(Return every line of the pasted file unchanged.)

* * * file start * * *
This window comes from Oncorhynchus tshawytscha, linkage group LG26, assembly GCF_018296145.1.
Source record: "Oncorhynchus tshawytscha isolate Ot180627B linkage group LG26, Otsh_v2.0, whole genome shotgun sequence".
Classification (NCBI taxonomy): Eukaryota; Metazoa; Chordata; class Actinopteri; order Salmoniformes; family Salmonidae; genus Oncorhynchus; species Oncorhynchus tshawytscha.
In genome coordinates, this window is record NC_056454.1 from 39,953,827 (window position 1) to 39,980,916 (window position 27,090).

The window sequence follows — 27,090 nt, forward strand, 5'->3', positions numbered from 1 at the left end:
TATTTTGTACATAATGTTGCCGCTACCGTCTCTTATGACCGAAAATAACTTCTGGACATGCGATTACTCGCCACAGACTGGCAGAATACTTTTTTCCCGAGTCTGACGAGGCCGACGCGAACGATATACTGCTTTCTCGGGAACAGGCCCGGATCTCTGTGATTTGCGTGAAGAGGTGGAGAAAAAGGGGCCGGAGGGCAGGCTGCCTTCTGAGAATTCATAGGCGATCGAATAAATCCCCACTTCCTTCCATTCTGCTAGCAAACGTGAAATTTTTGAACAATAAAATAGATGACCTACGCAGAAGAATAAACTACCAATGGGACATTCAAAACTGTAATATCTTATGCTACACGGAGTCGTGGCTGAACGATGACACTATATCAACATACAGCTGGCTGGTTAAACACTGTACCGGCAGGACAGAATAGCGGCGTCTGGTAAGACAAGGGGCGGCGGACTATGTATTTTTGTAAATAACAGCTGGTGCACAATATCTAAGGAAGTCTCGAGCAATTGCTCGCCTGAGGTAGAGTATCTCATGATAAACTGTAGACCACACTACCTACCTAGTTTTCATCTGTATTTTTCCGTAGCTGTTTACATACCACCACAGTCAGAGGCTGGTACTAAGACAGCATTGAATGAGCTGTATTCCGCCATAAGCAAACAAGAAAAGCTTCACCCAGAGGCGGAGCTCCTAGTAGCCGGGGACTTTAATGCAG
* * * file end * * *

This window comes from Oncorhynchus tshawytscha, linkage group LG26, assembly GCF_018296145.1.
Source record: "Oncorhynchus tshawytscha isolate Ot180627B linkage group LG26, Otsh_v2.0, whole genome shotgun sequence".
Classification (NCBI taxonomy): Eukaryota; Metazoa; Chordata; class Actinopteri; order Salmoniformes; family Salmonidae; genus Oncorhynchus; species Oncorhynchus tshawytscha.
In genome coordinates, this window is record NC_056454.1 from 39,953,827 (window position 1) to 39,980,916 (window position 27,090).

The window sequence follows — 27,090 nt, forward strand, 5'->3', positions numbered from 1 at the left end:
TATTTTGTACATAATGTTGCCGCTACCGTCTCTTATGACCGAAAATAACTTCTGGACATGCGATTACTCGCCACAGACTGGCAGAATACTTTTTTCCCGAGTCTGACGAGGCCGACGCGAACGATATACTGCTTTCTCGGGAACAGGCCCGGATCTCTGTGATTTGCGTGAAGAGGTGGAGAAAAAGGGGCCGGAGGGCAGGCTGCCTTCTGAGAATTCATAGGCGATCGAATAAATCCCCACTTCCTTCCATTCTGCTAGCAAACGTGAAATTTTTGAACAATAAAATAGATGACCTACGCAGAAGAATAAACTACCAATGGGACATTCAAAACTGTAATATCTTATGCTACACGGAGTCGTGGCTGAACGATGACACTATATCAACATACAGCTGGCTGGTTAAACACTGTACCGGCAGGACAGAATAGCGGCGTCTGGTAAGACAAGGGGCGGCGGACTATGTATTTTTGTAAATAACAGCTGGTGCACAATATCTAAGGAAGTCTCGAGCAATTGCTCGCCTGAGGTAGAGTATCTCATGATAAACTGTAGACCACACTACCTACCTAGTTTTCATCTGTATTTTTCCGTAGCTGTTTACATACCACCACAGTCAGAGGCTGGTACTAAGACAGCATTGAATGAGCTGTATTCCGCCATAAGCAAACAAGAAAAGCTTCACCCAGAGGCGGAGCTCCTAGTAGCCGGGGACTTTAATGCAG